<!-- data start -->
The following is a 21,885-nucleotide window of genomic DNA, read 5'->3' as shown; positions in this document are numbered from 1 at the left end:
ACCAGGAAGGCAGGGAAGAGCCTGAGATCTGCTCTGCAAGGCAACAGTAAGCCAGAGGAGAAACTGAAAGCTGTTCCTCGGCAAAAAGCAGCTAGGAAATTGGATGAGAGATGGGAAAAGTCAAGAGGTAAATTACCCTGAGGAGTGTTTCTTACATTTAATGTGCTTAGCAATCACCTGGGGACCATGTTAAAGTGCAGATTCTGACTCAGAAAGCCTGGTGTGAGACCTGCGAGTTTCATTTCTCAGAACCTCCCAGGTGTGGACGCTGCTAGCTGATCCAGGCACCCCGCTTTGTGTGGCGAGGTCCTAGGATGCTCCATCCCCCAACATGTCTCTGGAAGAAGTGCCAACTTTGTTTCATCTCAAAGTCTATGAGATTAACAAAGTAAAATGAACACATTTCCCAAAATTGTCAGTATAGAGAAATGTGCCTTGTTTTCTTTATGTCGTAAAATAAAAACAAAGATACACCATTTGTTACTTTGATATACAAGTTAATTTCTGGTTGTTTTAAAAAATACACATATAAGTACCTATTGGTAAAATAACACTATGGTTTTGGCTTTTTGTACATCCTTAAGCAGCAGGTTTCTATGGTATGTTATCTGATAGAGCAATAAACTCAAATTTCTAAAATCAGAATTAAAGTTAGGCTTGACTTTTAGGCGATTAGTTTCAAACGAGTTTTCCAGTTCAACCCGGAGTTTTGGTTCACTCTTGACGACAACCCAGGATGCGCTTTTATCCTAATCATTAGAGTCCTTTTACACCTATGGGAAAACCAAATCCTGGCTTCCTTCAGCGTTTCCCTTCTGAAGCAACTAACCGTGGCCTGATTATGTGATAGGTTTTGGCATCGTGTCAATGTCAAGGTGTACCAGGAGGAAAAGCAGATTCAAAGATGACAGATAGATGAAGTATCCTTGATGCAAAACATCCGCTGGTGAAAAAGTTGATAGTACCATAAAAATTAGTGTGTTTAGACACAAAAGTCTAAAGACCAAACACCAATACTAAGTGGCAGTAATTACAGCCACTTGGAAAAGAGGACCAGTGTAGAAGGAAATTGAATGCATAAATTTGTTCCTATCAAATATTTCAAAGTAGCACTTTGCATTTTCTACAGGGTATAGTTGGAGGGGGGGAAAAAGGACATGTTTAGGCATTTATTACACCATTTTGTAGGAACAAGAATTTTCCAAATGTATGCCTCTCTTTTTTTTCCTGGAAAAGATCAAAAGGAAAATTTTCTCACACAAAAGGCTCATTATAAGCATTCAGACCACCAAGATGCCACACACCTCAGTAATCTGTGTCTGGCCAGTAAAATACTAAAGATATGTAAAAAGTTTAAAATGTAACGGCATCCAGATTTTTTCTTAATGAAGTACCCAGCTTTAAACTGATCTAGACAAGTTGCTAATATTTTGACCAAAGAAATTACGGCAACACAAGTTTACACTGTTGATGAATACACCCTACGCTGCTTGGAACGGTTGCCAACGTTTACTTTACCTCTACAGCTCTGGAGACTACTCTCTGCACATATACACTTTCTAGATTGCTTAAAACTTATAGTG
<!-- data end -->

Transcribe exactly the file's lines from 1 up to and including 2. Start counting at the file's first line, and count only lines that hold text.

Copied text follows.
The following is a 21,885-nucleotide window of genomic DNA, read 5'->3' as shown; positions in this document are numbered from 1 at the left end:
ACCAGGAAGGCAGGGAAGAGCCTGAGATCTGCTCTGCAAGGCAACAGTAAGCCAGAGGAGAAACTGAAAGCTGTTCCTCGGCAAAAAGCAGCTAGGAAATTGGATGAGAGATGGGAAAAGTCAAGAGGTAAATTACCCTGAGGAGTGTTTCTTACATTTAATGTGCTTAGCAATCACCTGGGGACCATGTTAAAGTGCAGATTCTGACTCAGAAAGCCTGGTGTGAGACCTGCGAGTTTCATTTCTCAGAACCTCCCAGGTGTGGACGCTGCTAGCTGATCCAGGCACCCCGCTTTGTGTGGCGAGGTCCTAGGATGCTCCATCCCCCAACATGTCTCTGGAAGAAGTGCCAACTTTGTTTCATCTCAAAGTCTATGAGATTAACAAAGTAAAATGAACACATTTCCCAAAATTGTCAGTATAGAGAAATGTGCCTTGTTTTCTTTATGTCGTAAAATAAAAACAAAGATACACCATTTGTTACTTTGATATACAAGTTAATTTCTGGTTGTTTTAAAAAATACACATATAAGTACCTATTGGTAAAATAACACTATGGTTTTGGCTTTTTGTACATCCTTAAGCAGCAGGTTTCTATGGTATGTTATCTGATAGAGCAATAAACTCAAATTTCTAAAATCAGAATTAAAGTTAGGCTTGACTTTTAGGCGATTAGTTTCAAACGAGTTTTCCAGTTCAACCCGGAGTTTTGGTTCACTCTTGACGACAACCCAGGATGCGCTTTTATCCTAATCATTAGAGTCCTTTTACACCTATGGGAAAACCAAATCCTGGCTTCCTTCAGCGTTTCCCTTCTGAAGCAACTAACCGTGGCCTGATTATGTGATAGGTTTTGGCATCGTGTCAATGTCAAGGTGTACCAGGAGGAAAAGCAGATTCAAAGATGACAGATAGATGAAGTATCCTTGATGCAAAACATCCGCTGGTGAAAAAGTTGATAGTACCATAAAAATTAGTGTGTTTAGACACAAAAGTCTAAAGACCAAACACCAATACTAAGTGGCAGTAATTACAGCCACTTGGAAAAGAGGACCAGTGTAGAAGGAAATTGAATGCATAAATTTGTTCCTATCAAATATTTCAAAGTAGCACTTTGCATTTTCTACAGGGTATAGTTGGAGGGGGGGAAAAAGGACATGTTTAGGCATTTATTACACCATTTTGTAGGAACAAGAATTTTCCAAATGTATGCCTCTCTTTTTTTTCCTGGAAAAGATCAAAAGGAAAATTTTCTCACACAAAAGGCTCATTATAAGCATTCAGACCACCAAGATGCCACACACCTCAGTAATCTGTGTCTGGCCAGTAAAATACTAAAGATATGTAAAAAGTTTAAAATGTAACGGCATCCAGATTTTTTCTTAATGAAGTACCCAGCTTTAAACTGATCTAGACAAGTTGCTAATATTTTGACCAAAGAAATTACGGCAACACAAGTTTACACTGTTGATGAATACACCCTACGCTGCTTGGAACGGTTGCCAACGTTTACTTTACCTCTACAGCTCTGGAGACTACTCTCTGCACATATACACTTTCTAGATTGCTTAAAACTTATAGTG